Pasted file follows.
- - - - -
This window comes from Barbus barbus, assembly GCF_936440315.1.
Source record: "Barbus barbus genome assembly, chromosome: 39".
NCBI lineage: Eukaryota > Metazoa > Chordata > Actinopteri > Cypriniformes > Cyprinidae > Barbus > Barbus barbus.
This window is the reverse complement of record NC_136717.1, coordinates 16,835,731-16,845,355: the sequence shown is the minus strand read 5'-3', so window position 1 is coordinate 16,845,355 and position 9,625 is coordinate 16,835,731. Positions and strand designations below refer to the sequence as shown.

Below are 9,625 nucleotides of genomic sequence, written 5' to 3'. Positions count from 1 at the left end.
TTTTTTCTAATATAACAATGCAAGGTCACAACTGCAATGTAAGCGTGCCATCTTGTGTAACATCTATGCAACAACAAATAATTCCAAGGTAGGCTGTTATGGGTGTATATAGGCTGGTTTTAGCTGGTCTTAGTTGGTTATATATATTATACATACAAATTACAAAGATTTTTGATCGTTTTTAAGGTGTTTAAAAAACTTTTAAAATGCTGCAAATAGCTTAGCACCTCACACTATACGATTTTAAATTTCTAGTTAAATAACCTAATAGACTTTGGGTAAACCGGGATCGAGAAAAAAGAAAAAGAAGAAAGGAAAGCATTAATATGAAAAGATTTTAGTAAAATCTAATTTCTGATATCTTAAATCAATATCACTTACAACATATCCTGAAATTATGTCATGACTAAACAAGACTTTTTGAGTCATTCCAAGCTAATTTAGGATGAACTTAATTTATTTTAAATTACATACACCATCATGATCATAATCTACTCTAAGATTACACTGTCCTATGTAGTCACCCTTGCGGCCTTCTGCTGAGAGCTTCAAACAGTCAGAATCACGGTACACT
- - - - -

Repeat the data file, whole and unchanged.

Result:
This window comes from Barbus barbus, assembly GCF_936440315.1.
Source record: "Barbus barbus genome assembly, chromosome: 39".
NCBI lineage: Eukaryota > Metazoa > Chordata > Actinopteri > Cypriniformes > Cyprinidae > Barbus > Barbus barbus.
This window is the reverse complement of record NC_136717.1, coordinates 16,835,731-16,845,355: the sequence shown is the minus strand read 5'-3', so window position 1 is coordinate 16,845,355 and position 9,625 is coordinate 16,835,731. Positions and strand designations below refer to the sequence as shown.

Below are 9,625 nucleotides of genomic sequence, written 5' to 3'. Positions count from 1 at the left end.
TTTTTTCTAATATAACAATGCAAGGTCACAACTGCAATGTAAGCGTGCCATCTTGTGTAACATCTATGCAACAACAAATAATTCCAAGGTAGGCTGTTATGGGTGTATATAGGCTGGTTTTAGCTGGTCTTAGTTGGTTATATATATTATACATACAAATTACAAAGATTTTTGATCGTTTTTAAGGTGTTTAAAAAACTTTTAAAATGCTGCAAATAGCTTAGCACCTCACACTATACGATTTTAAATTTCTAGTTAAATAACCTAATAGACTTTGGGTAAACCGGGATCGAGAAAAAAGAAAAAGAAGAAAGGAAAGCATTAATATGAAAAGATTTTAGTAAAATCTAATTTCTGATATCTTAAATCAATATCACTTACAACATATCCTGAAATTATGTCATGACTAAACAAGACTTTTTGAGTCATTCCAAGCTAATTTAGGATGAACTTAATTTATTTTAAATTACATACACCATCATGATCATAATCTACTCTAAGATTACACTGTCCTATGTAGTCACCCTTGCGGCCTTCTGCTGAGAGCTTCAAACAGTCAGAATCACGGTACACT